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Re: [IP] Pumps in School

I agree with what has been said.  I would however still contact your local
ADA or State chapter ADA.  They will have the most experience with schools
in your area and give the best advice on how to tackle the situation.  Your
state will most probably have an association of school nurses.  If school
nurses are doing this in other areas  they can coach them on what to do.
They are generally very involved in how school districts approach this
subject.  Though schools are required by law to assist you they at times try
to fight it.  Be as patient as possible.  Its good to here that they are
willing to work with you.

Nathan Rathbun

----- Original Message -----
From: "Kay Guy" <email @ redacted>
To: <email @ redacted>
Sent: Sunday, February 09, 2003 8:59 PM
Subject: Re: [IP] Pumps in School

> What state are you in? In California, the district has to hire or
> contract with a credentialed school nurse to supervise the training for
> glucagon. We put in Jenny's 504 that at least 3 people on campus had to
> know how to administer glucagon, including her coaches for high school
> sports (field hockey, soccer, and track). Because they don't want to
> lose their Federal funding (special ed and Title 1), they hired a
> credentialed nurse.
> If your child is too young to administer insulin, you can force them to
> comply. Your child cannot be discriminated against because of a medical
> condition. He is entitled to a free public education with whatever
> accommodations are necessary to make that happen.
> You have a lot of power as a parent because of the federal funding that
> school districts depend on for certain things. I would approach the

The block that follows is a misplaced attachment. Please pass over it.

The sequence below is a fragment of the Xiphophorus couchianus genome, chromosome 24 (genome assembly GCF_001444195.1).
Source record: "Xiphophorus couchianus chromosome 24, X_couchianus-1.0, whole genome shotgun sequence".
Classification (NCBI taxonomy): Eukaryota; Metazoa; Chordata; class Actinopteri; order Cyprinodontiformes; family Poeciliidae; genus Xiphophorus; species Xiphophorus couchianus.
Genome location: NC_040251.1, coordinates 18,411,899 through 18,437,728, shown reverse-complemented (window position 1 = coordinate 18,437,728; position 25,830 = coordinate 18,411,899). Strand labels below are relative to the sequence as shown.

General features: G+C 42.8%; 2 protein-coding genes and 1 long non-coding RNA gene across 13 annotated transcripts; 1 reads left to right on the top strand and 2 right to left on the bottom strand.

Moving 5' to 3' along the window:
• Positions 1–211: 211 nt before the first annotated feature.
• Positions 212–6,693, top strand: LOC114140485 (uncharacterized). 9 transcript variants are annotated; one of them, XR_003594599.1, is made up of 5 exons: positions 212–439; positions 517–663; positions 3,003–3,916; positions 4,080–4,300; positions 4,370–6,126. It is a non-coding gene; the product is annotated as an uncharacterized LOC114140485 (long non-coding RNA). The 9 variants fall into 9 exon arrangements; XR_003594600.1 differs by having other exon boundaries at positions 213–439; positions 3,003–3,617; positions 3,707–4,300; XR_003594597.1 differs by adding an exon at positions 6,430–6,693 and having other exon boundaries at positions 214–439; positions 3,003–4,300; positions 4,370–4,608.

> principal about a section 504 document. They have to write one if you
> request it on the basis of medical limitations or learning disabilities.
> Then I would go the district and find out who is responsible for health.
> Do they have a health clerk at each school? Do they have a RN that
> covers several schools?
> If you hit a brick wall, the ADA will provide you with legal assistance.
> That was my next step, but they hired a school nurse before I had to get
> an attorney.
> Kay
> email @ redacted wrote:
> >I have a question regarding the responsibility of a public school when it
> >comes to a child on the pump that is too young to be responsible for
> >pump.  Wow, that was a mouth full.  We have decided on a pump for my son
> >will be starting Kindergarten in September.  He will be 5 years old.  At
> >first I was told that the school takes a "hands-off" approach to the
> >Well, with more discussion they said they would do what was necessary.
> >school district does not have a school nurse.  If you have been in this
> >situation please share your experiences with me.  I will also pose this
> >question to the POP list.
> >
> >Coreen - Livonia, MI
> >(Mom to Michael, 4, dx'd 7-01and Megan, 6)
> >----------------------------------------------------------
> >for HELP or to subscribe/unsubscribe, contact:
> >HELP@insulin-pumpers.org
> ----------------------------------------------------------
> for HELP or to subscribe/unsubscribe, contact:
> HELP@insulin-pumpers.org
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